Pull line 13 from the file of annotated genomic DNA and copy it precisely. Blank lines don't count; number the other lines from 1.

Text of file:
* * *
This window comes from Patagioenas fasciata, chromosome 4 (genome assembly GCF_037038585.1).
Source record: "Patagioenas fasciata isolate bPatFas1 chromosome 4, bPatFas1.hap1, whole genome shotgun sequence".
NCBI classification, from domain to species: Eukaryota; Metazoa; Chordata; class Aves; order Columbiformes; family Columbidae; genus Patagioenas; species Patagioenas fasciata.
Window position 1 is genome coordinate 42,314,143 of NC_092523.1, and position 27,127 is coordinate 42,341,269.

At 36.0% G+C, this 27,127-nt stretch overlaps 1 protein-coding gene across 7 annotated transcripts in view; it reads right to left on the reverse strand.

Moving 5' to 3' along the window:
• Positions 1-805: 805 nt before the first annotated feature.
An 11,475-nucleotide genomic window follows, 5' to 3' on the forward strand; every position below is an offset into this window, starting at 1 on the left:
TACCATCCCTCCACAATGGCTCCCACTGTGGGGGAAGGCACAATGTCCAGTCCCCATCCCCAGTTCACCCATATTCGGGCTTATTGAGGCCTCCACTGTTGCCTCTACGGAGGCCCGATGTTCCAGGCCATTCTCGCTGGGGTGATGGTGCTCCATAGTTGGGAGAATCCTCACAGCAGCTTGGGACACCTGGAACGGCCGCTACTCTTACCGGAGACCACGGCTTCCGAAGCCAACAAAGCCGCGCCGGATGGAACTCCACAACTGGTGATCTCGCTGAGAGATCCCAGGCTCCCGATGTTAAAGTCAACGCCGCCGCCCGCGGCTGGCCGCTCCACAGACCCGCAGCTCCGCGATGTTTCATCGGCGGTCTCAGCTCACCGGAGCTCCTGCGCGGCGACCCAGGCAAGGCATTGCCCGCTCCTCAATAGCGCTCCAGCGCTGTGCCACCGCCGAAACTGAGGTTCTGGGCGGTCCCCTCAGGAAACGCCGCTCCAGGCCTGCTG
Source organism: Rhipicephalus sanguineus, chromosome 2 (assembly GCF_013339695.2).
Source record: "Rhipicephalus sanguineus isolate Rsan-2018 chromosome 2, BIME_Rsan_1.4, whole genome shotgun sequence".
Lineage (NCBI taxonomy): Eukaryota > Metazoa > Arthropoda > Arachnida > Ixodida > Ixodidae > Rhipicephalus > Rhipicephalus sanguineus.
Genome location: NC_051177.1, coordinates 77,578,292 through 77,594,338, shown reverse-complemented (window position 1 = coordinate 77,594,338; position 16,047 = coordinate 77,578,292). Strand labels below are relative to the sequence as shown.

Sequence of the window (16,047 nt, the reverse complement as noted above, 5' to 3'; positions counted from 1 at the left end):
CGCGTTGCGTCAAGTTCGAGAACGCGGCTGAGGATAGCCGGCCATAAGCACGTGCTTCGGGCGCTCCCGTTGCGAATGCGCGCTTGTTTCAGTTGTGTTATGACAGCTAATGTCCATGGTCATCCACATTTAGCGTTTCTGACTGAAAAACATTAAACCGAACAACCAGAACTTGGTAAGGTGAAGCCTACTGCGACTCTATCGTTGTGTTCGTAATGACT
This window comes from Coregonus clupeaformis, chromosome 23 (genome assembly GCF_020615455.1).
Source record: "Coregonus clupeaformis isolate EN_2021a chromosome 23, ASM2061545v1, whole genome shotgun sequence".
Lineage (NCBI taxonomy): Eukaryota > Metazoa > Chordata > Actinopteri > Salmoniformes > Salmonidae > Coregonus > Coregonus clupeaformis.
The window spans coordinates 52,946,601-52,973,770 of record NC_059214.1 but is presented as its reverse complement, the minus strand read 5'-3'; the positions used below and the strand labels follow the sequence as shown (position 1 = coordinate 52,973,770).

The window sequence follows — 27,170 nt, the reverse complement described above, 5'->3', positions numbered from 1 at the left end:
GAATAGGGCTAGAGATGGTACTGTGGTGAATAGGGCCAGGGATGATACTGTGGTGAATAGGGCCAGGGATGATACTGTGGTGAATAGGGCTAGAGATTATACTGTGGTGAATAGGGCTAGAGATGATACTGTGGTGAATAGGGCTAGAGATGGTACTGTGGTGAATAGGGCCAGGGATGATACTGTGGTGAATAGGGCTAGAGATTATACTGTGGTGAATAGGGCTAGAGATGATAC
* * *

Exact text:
Genome location: NC_051177.1, coordinates 77,578,292 through 77,594,338, shown reverse-complemented (window position 1 = coordinate 77,594,338; position 16,047 = coordinate 77,578,292). Strand labels below are relative to the sequence as shown.